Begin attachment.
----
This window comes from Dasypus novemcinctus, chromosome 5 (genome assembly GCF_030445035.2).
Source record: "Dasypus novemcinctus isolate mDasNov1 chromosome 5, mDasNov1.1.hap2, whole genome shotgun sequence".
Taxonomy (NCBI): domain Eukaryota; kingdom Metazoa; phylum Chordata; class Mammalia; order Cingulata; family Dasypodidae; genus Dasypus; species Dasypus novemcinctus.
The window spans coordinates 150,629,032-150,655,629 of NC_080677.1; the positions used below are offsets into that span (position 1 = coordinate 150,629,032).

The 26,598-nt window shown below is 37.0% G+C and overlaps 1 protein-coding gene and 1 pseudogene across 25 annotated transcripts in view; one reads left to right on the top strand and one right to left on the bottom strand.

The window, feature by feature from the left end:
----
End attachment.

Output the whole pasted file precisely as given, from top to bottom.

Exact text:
This window comes from Dasypus novemcinctus, chromosome 5 (genome assembly GCF_030445035.2).
Source record: "Dasypus novemcinctus isolate mDasNov1 chromosome 5, mDasNov1.1.hap2, whole genome shotgun sequence".
Taxonomy (NCBI): domain Eukaryota; kingdom Metazoa; phylum Chordata; class Mammalia; order Cingulata; family Dasypodidae; genus Dasypus; species Dasypus novemcinctus.
The window spans coordinates 150,629,032-150,655,629 of NC_080677.1; the positions used below are offsets into that span (position 1 = coordinate 150,629,032).

The 26,598-nt window shown below is 37.0% G+C and overlaps 1 protein-coding gene and 1 pseudogene across 25 annotated transcripts in view; one reads left to right on the top strand and one right to left on the bottom strand.

The window, feature by feature from the left end: